For a game so magnificently large, Just Cause 3 also feels disappointingly limited. There are jets to fly, mountains to scale, parachutes to be pulled at the last second, mountain highway tunnels to be soared through. There are machine guns to be fired while hanging upside down underneath a helicopter, nuclear bombardments to avoid in your prop plane, and air-punching escapes from certain death. It should be the most exciting game ever made; sometimes, it really is exhilarating. But after the appeal of fight and flight in all its many forms wanes, Just Cause 3’s fundamentals are exposed as being merely average at best and actively bad at worst: from controls to enemy AI to shooting, each is undercooked, making the whole thing feel more like busywork than it ever should.
As in its predecessors players step into the boots of Rico Rodriguez, who for some reason now looks like Nathan Drake’s Latin American cousin rather than an Antonio Banderas-alike, presumably to Appeal to a Wider Audience. Either way, Rodriguez is an absolute charisma vacuum, saying little and offering even less, and the story he features in is entirely forgettable: there’s the dictator ruling the islands of Medici with an iron fist, a comedy sidekick, a virtuous scientist, and a morally grey American agent who is essentially either of the characters played by Joe Don Baker in Edge of Darkness or GoldenEye.
None of it matters, of course: Avalanche may as well have just put cardboard cut-outs in there, as they function merely as uninteresting stereotypes, exposition ciphers. Thankfully, then, you’re free (after a short while) to just fuck the whole thing off and get on with the business of arriving in various towns and smashing the place to absolute bits, Pale Rider directed by Robert Rodriguez.
Which is to be commended, and Just Cause 3 does keep upping the ante, providing you with more and bigger things to reduce to rubble. Your grappling hook can also fire out two sets of tethers from the off, each of which has remotely-controlled tension – meaning you can attach an offending statue of The Big Bad Dictator to the floor behind it and wrench it clear of it’s moorings. The tethers – along with the physics-based nature of your environment – means you’ll spend a lot of time attaching things to other things and seeing what gives first. Personal favourites include tethering two attack helicopters together and watching them fight to stay airborne, or attaching lowly soldiers to passing aircraft and seeing them wrenched screaming into the sky. The potential for YouTube highlight reels, as with Just Cause 2 (which, in a novel touch for the time, built YT uploading functionality into the PS3 version) is immense.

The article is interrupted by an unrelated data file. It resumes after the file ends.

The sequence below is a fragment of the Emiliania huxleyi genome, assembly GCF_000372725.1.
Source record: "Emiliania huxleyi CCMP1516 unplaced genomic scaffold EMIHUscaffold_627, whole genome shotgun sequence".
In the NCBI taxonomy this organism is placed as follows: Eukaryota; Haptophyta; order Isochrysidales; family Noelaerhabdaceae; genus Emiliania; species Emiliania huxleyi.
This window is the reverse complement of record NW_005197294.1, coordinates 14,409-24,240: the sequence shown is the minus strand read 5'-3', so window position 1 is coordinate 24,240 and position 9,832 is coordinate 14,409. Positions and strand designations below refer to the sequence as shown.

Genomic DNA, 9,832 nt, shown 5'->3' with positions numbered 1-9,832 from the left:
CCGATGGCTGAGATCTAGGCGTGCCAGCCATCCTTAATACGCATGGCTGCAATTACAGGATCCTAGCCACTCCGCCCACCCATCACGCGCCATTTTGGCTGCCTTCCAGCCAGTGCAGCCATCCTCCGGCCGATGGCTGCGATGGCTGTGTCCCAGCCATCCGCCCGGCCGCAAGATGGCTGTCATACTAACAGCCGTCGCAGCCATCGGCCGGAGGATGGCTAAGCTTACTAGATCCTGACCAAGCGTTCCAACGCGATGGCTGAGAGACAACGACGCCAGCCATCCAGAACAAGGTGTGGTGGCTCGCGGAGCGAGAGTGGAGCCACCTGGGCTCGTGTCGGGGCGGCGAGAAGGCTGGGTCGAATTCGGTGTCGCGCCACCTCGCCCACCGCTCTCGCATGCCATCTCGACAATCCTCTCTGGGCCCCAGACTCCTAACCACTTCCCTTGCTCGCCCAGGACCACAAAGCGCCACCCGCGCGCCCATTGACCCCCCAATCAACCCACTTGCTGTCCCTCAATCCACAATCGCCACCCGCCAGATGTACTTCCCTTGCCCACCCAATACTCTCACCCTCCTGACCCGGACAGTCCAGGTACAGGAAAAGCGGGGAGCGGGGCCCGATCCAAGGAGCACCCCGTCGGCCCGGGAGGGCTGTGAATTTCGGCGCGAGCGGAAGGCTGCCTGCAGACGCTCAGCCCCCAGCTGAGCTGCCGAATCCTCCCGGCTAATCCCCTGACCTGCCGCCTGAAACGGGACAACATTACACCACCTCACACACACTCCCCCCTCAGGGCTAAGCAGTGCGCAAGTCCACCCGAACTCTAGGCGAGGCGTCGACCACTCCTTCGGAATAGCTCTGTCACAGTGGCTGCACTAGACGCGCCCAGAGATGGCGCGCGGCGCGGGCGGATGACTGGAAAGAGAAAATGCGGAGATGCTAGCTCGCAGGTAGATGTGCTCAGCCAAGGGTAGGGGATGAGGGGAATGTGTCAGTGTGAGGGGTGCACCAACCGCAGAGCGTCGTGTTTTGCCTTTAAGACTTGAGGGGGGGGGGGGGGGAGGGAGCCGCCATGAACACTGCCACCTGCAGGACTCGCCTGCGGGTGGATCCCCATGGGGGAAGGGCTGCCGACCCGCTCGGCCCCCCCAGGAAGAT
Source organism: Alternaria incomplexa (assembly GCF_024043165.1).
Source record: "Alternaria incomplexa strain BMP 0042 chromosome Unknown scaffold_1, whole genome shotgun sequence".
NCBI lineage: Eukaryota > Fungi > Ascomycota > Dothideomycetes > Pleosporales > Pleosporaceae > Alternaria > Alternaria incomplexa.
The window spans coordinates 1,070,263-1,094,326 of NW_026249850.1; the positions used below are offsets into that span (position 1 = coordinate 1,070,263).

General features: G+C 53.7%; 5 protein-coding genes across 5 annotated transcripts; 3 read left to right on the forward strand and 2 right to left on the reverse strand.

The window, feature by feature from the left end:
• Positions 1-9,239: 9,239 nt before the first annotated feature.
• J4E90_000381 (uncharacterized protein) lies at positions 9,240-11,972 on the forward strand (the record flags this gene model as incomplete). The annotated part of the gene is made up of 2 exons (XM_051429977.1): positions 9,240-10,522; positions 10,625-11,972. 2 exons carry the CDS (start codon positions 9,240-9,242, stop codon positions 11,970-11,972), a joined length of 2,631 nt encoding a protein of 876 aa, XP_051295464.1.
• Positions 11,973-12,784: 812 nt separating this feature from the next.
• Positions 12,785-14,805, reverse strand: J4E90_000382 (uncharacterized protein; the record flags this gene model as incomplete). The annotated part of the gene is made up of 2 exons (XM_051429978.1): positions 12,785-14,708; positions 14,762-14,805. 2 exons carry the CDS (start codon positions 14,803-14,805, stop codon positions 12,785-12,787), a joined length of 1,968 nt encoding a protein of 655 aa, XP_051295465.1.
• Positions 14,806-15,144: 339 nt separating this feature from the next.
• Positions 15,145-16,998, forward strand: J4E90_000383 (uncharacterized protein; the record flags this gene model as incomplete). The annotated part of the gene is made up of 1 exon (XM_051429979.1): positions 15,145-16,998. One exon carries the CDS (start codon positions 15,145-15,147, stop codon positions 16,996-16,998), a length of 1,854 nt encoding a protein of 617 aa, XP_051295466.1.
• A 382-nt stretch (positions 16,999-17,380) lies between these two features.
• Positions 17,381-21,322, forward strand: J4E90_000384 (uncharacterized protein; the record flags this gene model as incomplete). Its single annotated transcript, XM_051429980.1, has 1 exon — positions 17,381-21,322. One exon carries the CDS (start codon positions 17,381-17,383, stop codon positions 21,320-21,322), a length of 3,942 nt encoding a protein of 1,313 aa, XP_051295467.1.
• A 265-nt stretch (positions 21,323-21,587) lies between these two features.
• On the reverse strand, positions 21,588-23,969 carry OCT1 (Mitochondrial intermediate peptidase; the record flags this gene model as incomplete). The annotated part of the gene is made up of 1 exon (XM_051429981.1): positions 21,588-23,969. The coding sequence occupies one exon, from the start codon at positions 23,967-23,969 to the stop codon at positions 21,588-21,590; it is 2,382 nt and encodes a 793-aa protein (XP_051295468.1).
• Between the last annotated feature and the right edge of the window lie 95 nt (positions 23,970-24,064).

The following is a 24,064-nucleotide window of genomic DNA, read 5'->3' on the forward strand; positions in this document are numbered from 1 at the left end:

The gameloop itself is simple, in a bid (perhaps) to facilitate user-end nonsense: fly/drive/glide to a location, blow up the various command and control structures to drive the local forces out, rinse and repeat. Each settlement, fortress, and village under enemy control operates in much the same way, and it’s up to you to combine your myriad abilities to take out antennas, fuel pipelines, and other ‘chaos’ items. Freeing these settlements then unlocks challenges, where the player can test their mettle in various activities, earning points towards skill tree upgrades as they do: a clever little system which means players will want to see each town, if only to make Rico more powerful.